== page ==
The American Civil Liberties Union’s efforts to bring about the release of inmates held in Indiana jails and prisons amid the pandemic is creating plenty of work for the prosecutor and the county courts.
In a petition filed March 30, the ACLU declared the Indiana Supreme Court should engage in “emergency rule making” to enable certain inmates to leave correctional facilities and “shelter at home” to reduce the threat of spreading the virus in jails and prisons.
Last week, Attorney General Curtis Hill filed a memorandum with the court opposing the ACLU’s position.
“The ACLU’s unprecedented request for the court to assume the power to manage prisons and jails is constitutionally and procedurally improper,” Hill said.
The unspoken message officials get from all this is if local officials don’t look at releasing more inmates early or on bond, state officials might do it for them.
“They don’t say that specifically, but that’s the way politics work,” Eaton said.
While jail officials are following safety guidelines released by the Centers for Disease Control and Prevention to keep inmates safe, the prosecutor’s office is continuing to help. Prosecutors have been working with the jail to lower the inmate count.
The jail population is down by 40% from the period immediately before restrictions were put in place as a result of COVID-19. As of Monday, April 13, a total of 138 people were in the Hancock County Jail, a total that actually is below its capacity.
Eaton’s office has been working with police, who are handing out summons for offenses instead of arresting people. They’re also, in some cases, asking for lower bonds. If a judge concurs, that also keeps people out of the jail. They’re also allowing for the outright early release of some prisoners who are near the end of their sentences.
Still, Eaton insists not every inmate is getting out early, and his office is following a protocol before they recommend a prisoner be freed. His office is evaluating each case individually to determine if it’s safe for the community to let an inmate out.
“The sheriff and I are both dedicated to the security and the safety of the residents of Hancock County, and that’s our primary and secondary goal,” Eaton said.
Eaton presented the Daily Reporter a list of five inmates who filed motions to modify their sentences in March. The inmates are from a list provided to the prosecutor by the jail commander, Bridget Foy. She listed the inmates as “potentials” for sentence modification.
One inmate was asking to have her sentence modified to time served for contempt charges on a civil issue; another sought sentence modification to time served for two Level 6 felony drug charges. In that case, the defendant had been given 365 days in jail and had served 177 days. The prosecutor’s office agreed to modify the sentence to time served.
The two cases show what type of inmates county officials are willing to work with in order to alter terms of a sentence, and Eaton wanted the community to know they’re not considering releasing those serving time for serious crimes.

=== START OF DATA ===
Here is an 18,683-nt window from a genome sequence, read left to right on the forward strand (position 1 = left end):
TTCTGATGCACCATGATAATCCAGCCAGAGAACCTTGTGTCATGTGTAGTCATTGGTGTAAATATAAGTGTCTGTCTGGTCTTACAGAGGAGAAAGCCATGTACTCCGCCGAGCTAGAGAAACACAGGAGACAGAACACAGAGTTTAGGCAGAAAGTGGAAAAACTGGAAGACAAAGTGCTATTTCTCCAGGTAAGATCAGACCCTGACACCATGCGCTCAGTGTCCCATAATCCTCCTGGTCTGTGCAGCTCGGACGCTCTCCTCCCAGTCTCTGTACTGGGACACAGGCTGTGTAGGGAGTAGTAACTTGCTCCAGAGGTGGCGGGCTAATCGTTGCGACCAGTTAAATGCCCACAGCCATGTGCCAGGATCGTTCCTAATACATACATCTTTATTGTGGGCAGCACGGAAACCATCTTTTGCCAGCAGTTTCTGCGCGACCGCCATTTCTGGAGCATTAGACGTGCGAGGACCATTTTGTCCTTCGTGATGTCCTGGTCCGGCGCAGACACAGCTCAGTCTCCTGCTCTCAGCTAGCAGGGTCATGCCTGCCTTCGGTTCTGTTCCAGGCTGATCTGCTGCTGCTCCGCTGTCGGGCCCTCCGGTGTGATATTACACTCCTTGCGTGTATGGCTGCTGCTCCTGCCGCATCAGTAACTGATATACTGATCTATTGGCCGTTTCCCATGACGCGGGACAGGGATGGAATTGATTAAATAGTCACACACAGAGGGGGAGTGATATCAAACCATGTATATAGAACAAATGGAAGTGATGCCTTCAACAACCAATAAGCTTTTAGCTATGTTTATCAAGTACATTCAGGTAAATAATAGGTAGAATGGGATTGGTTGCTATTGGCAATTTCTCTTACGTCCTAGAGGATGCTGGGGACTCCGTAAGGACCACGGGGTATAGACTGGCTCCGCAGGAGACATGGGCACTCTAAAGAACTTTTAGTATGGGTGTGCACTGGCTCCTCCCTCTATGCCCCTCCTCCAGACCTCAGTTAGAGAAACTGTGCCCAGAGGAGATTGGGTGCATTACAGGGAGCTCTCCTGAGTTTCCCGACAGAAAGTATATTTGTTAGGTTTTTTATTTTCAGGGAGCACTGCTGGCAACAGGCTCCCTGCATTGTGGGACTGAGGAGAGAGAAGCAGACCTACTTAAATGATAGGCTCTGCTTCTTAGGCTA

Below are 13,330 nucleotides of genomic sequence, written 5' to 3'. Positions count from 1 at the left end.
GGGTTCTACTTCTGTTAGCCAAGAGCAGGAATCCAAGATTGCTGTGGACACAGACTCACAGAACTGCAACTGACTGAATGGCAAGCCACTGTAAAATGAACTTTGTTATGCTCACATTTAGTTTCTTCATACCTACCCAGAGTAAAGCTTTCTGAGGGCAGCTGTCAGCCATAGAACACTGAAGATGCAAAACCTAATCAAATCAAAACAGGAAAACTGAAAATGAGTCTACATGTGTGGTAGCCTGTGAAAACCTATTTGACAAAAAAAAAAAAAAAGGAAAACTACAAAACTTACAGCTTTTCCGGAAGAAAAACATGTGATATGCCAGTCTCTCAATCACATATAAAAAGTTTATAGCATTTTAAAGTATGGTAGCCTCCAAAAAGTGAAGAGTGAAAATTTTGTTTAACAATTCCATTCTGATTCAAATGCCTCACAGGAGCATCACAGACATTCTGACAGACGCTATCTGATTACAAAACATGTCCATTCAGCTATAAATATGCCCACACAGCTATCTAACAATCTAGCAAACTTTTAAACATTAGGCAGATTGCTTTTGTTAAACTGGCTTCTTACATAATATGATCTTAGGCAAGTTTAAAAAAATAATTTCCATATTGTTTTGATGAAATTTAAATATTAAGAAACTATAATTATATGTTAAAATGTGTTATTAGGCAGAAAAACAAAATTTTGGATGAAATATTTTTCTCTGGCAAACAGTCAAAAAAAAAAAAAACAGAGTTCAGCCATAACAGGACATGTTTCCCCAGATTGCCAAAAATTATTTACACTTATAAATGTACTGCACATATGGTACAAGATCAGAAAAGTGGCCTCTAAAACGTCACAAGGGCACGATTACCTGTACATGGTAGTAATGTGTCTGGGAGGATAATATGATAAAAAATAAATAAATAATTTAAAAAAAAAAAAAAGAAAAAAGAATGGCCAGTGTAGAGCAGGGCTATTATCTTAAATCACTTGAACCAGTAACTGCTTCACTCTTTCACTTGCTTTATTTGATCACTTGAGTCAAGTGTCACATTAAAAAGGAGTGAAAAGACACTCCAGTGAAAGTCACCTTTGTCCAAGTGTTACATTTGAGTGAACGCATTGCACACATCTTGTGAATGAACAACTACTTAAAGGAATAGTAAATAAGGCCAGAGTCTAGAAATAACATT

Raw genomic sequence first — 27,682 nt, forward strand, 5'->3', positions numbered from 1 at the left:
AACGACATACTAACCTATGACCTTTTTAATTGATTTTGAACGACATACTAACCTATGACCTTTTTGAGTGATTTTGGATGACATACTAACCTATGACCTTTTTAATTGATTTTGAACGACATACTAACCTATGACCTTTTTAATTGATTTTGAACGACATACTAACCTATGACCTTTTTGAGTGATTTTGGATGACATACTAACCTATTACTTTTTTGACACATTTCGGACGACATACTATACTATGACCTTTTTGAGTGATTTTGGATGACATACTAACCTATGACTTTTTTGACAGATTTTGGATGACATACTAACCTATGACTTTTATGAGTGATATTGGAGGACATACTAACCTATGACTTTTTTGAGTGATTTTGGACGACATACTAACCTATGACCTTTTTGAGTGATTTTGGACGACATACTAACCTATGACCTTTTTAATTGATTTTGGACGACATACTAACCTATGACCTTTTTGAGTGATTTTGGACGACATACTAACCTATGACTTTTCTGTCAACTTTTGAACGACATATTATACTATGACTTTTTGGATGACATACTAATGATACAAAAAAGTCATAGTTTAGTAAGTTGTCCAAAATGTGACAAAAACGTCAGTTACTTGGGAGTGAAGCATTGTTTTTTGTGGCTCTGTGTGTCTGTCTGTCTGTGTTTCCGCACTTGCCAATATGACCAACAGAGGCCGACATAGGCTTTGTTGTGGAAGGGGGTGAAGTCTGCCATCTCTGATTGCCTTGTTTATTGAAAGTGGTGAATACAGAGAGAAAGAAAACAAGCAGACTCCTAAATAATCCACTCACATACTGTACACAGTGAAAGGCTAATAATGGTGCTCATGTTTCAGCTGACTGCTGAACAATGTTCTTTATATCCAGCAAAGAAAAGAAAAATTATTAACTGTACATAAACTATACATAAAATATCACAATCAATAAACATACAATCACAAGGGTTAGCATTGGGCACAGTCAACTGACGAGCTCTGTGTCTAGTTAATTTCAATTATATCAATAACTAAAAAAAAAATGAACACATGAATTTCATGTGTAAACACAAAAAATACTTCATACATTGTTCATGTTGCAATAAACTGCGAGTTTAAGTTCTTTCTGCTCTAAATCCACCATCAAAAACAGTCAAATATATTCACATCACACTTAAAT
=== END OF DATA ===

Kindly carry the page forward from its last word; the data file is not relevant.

“What we’re doing is looking at people who have served 80% to 90% of their executed sentence,” Eaton said. He noted, however, that making the call on who to release early is still subjective.
Before the prosecutor is willing to modify a case and not fight early release, his office is looking at the criminal history of the defendant and the nature of his/her underlying offense; their conduct in jail; and whether they’ve taken steps to better their lives.
The vast number of inmates being let out of jail early during the pandemic are those who have violated probation, Eaton said.
“Most are for misdemeanors, but some are Level 6 felonies,” he said. “There are a few who will have probation on the back side to fulfill, but those are the exceptions.”
As for the higher-level felony charges in cases where a person has been harmed, those inmates are much less likely to get a recommendation from his office for early release. But in the end, it will be up to the county judges, Eaton said.
Judge Scott Sirk, who presides in Hancock County Circuit Court, noted revisiting cases that have already been settled is just something the courts must deal with during these unprecedented times.
“I believe the court when presented with bond reduction issues of any kind, but particularly safety for the individual defendant and the community in this time of the coronavirus, must fairly hear the cases and make the best possible decision,” Sirk said.
Before rendering his decision on any bond reduction or sentence modification, Sirk said, as always, he’ll listen to the prosecutor’s recommendation as well as to that of the defense attorney.
Circuit court had two bail review hearings on Level 4 felony offenders set for Tuesday, April 14, but it appears both are close to settling with either a change of plea or a sentencing hearing set for May.
The prosecutor’s office is in frequent contact with officials from community corrections, the jail and the sheriff’s office, before any inmate is released.
“We’re in touch multiple times a day because all of us are invested in the rule of law,” Eaton said.